“There were eight of us that day. Our mission was simple. Our ship separated into three parts to stage an explosion that would go down in history as the biggest failure in American history, due to multiple reasons. Mainly rubber gaskets,” Erin pauses. His eyes examine Glass’s uncanny beauty. Her long flowing hair and piercing eyes remind Erin of his wife, and daughter. He paces around the marble floor of the high-tech Lighthouse. “What really happened… was that we–the United States Government–discovered how to harness solar and nuclear energy. The three segments of our Rocket ship warped to different coordinate’s at 300 x the speed of light, simultaneously. We needed to give the illusion of a fatal miscalculation… Who would have ever imagined a world… like this. So close to Earth. Tell me, Glass, how long have you been here.”
“Long enough,” Glass says, smiling. Her warm chuckle is very casual, further easing Erin’s fear while piquing his interest. Glass lights a cigarette and exhales. “Honestly, my software says about 200 years, but I wouldn’t know. Any one of my memories could be a fabrication; even meeting you here, like this, could be part of an internal protocol that I don’t know about.”
“I assure you, I am real. Unless your programming can account for my own memories, which, I’m sure, you have no access to, there is no way I could be a construct of your operating system.”
Glass shrugs and takes another puff. Her slender fingers and thin, busty frame make her resemble a pinup model in Eskimo attire. “There’d be no real way of knowing, would there?” Glass claps, snaps her fingers and manifests a digital screen.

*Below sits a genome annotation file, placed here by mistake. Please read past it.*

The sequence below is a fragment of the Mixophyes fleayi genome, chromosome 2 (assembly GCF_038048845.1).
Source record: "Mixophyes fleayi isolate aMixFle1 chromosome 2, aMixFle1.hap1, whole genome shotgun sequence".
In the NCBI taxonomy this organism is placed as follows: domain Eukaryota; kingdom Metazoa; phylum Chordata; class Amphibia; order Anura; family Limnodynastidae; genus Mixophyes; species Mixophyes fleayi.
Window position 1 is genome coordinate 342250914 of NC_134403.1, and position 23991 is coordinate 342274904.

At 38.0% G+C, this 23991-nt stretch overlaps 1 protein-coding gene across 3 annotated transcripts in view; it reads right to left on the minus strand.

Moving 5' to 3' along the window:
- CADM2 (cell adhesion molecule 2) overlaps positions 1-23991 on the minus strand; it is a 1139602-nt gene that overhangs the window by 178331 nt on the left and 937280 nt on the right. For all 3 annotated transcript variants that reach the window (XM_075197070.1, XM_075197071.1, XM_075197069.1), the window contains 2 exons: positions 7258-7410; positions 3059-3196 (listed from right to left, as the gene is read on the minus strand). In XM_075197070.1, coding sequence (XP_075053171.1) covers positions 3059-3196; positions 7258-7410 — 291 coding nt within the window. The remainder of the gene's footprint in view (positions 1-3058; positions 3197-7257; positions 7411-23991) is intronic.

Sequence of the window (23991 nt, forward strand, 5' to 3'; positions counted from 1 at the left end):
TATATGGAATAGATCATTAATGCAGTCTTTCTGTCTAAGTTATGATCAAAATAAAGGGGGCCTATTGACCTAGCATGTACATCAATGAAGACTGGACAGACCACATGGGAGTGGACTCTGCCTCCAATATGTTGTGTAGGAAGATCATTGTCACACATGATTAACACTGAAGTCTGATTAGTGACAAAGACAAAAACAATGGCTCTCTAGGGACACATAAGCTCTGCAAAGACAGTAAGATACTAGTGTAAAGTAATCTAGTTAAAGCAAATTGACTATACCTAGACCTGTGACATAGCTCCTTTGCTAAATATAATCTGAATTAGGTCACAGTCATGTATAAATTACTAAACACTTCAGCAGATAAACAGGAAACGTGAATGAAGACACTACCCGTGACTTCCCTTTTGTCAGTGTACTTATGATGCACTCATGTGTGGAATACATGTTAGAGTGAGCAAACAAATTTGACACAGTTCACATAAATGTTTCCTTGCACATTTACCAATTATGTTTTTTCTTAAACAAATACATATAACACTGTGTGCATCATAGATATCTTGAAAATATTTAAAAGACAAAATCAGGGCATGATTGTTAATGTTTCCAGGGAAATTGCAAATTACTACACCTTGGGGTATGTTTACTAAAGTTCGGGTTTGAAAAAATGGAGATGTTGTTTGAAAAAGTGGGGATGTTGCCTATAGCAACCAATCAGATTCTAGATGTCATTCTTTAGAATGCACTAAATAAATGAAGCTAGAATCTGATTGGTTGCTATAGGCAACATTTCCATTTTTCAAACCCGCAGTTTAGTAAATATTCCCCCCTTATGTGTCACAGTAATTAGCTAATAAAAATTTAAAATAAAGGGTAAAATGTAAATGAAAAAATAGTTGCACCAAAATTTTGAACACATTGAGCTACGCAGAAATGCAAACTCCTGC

“Holy! Jesus!” Erin roars, falling on his rear. “W-w-wha-My god! Is that a computer?”
“Are you so surprised?” Glass points at herself. “Look at me.” Her fingers swipe up and at down. “I’m a computer too.”
Glass and Erin laugh.
“If your comrades were with you, this should help us find them. Every inch of this tundra is covered by sensors and cameras.”
“Incredible!” Erin reaches for the HoloScreen. He pauses and looks at Glass.
“Go ahead.” She nods.
Erin tinkers with the center screen, manipulating the other four screens’ placements. He sets the displays in linear formation. “There, now I can assess which screen does what.”
“Seems inefficient to me. You really could have just asked for each windows’ function.”
“It’s more fun this way.” Erin stacks screens 3, 4, and 5 to the right of vertically-aligned screens 1 and 2. “It appears as though, these three displays output the data collected from the environment, screen two sets the parameters and screen one is a miscellaneous display.”
“You got it…” Glass claps her hands and snaps her thumbs. The HoloScreen dematerializes and reappears in front of her. Glass manipulates the parameters on screen two. “This should help us locate your companions. Your temperatures run surprisingly hot for a organic creature. 981 Fahrens is almost 250 ticks above the healthy average.”
Fahrens? Erin wondered. A bleep on monitor 4 catches his attention. ” What the hell is that?!” He shrieks pointing at a hairless bipedal creature pursuing a man. “Oh man! That’s my crew mate! We have to–”
“Let’s go!” Glass yells, yanking Erin up the spiral, iron staircase.
To be continued…